Chisholm on freedom

Metaphilosophy 34 (5):630-648 (2003)
Abstract
This critical examination of Roderick Chisholm's agent causal brand of libertarianism develops a problem about luck that undermines his earlier and later libertarian views on free will and moral responsibility and defends the thesis that a modest libertarian alternative considerably softens the problem. The alternative calls for an indeterministic connection in the action-producing process that is further removed from action than Chisholm demands. The article also explores the implications of a relatively new variant of a Frankfurt-style case for Chisholm's views of free will and moral responsibility and for libertarianism in general. It is suggested that Chisholm's efforts will and should continue to offer important assistance to libertarians who are determined to succeed where he apparently fell short.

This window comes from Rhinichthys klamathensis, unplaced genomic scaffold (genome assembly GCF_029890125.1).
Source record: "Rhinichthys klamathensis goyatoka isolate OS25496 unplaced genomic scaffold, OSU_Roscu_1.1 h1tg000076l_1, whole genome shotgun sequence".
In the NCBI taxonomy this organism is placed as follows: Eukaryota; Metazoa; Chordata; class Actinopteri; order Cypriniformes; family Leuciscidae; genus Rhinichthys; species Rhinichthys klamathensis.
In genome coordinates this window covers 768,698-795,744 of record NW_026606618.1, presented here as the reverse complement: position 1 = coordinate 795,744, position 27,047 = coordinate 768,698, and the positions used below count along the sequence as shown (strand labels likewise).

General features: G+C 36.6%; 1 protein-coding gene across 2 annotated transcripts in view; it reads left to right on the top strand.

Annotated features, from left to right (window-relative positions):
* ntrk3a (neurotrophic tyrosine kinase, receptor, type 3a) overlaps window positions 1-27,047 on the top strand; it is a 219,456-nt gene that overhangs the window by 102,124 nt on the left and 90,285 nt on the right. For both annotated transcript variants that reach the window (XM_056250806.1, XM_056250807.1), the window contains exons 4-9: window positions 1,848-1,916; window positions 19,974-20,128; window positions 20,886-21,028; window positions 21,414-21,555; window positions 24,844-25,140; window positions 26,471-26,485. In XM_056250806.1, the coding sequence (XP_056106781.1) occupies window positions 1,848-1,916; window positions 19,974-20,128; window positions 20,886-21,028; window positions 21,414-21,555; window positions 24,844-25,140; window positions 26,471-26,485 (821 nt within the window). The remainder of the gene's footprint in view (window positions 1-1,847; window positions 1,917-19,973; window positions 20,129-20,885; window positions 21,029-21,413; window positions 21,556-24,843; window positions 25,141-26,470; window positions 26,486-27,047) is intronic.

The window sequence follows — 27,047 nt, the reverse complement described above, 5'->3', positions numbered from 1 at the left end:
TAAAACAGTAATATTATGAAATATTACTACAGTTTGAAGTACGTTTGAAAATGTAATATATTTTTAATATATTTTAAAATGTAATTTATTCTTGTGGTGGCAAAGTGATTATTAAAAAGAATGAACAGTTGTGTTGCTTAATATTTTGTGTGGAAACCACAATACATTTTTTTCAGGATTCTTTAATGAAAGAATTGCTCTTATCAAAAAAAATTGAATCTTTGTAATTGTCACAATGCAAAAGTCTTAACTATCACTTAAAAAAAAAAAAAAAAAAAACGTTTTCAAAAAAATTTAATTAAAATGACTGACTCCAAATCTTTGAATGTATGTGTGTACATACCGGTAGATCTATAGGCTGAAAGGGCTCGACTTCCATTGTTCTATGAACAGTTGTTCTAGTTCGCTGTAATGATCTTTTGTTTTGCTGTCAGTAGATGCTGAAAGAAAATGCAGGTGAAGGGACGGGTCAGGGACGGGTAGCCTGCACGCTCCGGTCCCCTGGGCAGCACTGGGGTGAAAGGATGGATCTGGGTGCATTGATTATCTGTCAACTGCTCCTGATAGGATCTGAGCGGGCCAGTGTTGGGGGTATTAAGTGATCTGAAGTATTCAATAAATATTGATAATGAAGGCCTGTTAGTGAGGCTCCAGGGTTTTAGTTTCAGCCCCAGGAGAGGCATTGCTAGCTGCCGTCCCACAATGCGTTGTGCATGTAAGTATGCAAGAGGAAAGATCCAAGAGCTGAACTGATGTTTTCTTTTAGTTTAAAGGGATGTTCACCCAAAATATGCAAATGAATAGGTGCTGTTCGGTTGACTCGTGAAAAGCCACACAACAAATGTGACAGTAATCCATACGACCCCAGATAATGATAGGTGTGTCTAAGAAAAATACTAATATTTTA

Keywords free will  libertari‐anism  Frankfurt‐style cases  luck  Chisholm  agent causation
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